National

The view from George H.W. Bush’s funeral train in Texas

President George H.W. Bush’s final ride began Thursday afternoon in Texas, the last chance for mourners to say goodbye to the oldest former president in United States history. After days of ceremonies in the nation’s capital, Air Force One flew Bush’s body from Washington to Texas. But for the last leg of his journey, the 41st president chose a train — a nod to the bygone era in which he grew up.

Cover photo: Michael S. Williamson/The Washington Post

Kiichiro Sato/AP

David J. Phillip/Pool/AP

The locomotive, named Bush 4141, was commissioned in his honor in 2005 and painted to resemble Air Force One. On Thursday, it carried his remains 70 miles from Spring to College Station, where he will be buried at his presidential library.

Cover photo:

This browser does not support the video element.

The Washington Post

Joe Raedle/Getty Images

David J. Phillip / Pool / AP

This browser does not support the video element.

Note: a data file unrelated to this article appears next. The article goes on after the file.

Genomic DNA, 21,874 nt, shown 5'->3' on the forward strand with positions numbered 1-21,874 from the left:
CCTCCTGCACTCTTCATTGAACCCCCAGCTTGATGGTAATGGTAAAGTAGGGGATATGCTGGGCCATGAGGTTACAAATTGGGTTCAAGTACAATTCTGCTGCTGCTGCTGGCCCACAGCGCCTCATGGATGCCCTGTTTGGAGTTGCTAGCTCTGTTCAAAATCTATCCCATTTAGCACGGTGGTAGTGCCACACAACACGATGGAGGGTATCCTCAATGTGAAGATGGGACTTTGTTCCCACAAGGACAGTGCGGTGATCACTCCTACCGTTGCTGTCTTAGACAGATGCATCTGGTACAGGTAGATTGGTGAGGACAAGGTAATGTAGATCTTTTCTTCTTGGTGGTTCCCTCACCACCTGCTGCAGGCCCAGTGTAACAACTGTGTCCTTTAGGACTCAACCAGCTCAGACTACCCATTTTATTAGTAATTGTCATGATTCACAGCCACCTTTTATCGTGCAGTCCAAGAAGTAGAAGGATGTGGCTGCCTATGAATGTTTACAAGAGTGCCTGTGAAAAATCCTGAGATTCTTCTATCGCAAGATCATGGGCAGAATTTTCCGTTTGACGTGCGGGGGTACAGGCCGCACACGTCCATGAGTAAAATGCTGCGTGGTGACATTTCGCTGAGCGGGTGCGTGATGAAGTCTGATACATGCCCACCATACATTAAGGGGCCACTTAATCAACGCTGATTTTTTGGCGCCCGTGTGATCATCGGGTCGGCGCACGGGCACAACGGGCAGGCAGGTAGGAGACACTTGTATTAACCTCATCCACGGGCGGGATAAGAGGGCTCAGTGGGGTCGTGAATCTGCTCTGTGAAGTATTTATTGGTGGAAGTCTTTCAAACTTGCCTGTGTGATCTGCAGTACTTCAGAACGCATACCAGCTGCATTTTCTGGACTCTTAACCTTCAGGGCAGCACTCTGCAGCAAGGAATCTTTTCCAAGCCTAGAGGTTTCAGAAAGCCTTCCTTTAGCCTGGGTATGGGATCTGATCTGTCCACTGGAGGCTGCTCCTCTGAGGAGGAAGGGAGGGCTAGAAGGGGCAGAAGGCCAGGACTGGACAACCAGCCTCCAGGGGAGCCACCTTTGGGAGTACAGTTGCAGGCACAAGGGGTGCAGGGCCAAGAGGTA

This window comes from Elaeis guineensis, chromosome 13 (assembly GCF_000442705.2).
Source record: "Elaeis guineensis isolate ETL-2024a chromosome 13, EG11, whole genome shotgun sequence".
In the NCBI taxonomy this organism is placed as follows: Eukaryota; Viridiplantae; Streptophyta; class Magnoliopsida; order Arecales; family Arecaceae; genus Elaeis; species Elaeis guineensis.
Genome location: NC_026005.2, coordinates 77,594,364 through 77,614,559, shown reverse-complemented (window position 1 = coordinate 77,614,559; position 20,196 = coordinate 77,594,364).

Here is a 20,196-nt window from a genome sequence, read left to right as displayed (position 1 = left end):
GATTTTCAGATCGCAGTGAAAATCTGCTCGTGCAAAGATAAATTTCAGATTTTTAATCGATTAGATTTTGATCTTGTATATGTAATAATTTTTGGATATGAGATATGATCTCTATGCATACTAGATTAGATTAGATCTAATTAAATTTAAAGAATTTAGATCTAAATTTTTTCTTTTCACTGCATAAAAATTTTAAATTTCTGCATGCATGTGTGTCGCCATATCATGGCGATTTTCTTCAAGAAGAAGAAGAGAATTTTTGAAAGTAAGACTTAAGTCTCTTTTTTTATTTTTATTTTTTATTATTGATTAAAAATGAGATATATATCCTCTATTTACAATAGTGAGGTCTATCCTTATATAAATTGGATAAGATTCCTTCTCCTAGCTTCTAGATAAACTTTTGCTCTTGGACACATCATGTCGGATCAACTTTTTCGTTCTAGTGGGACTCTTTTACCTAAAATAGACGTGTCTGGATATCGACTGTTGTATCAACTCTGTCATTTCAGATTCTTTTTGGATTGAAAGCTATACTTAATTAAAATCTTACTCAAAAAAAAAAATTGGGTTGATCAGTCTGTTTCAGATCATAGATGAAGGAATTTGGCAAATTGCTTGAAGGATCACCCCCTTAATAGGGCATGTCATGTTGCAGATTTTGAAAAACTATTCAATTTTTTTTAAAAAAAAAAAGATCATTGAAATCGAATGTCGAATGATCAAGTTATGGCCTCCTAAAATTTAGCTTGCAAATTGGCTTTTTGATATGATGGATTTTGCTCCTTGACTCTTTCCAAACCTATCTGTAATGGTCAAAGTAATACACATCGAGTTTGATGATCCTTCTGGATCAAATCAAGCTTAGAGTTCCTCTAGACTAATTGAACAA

“This is a once-in-a-lifetime event, and I feel this is an honor to be here … He was different. He seemed like an everyman’s man.”

— Leslie Sloan, outside the Track Shack Express ice house in Spring, Tex.

The Washington Post

David J. Phillip/Pool/AP

David J. Phillip/Pool/AP

David J. Phillip/Pool/AP

David J. Phillip/Pool/EPA-EFE/REX

Michael Wyke/AP

This browser does not support the video element.

The Washington Post

“To me, today is about honoring a guy that is just an absolute icon for our country, and it’s the end of an era.”

— Houston Police Chief Art Acevedo

Joe Raedle/Getty Images

Joe Raedle/Getty Images

Nick Oxford/Reuters

David J. Phillip/Pool/AP

Michael S. Williamson/The Washington Post

Scott Olson/Getty Images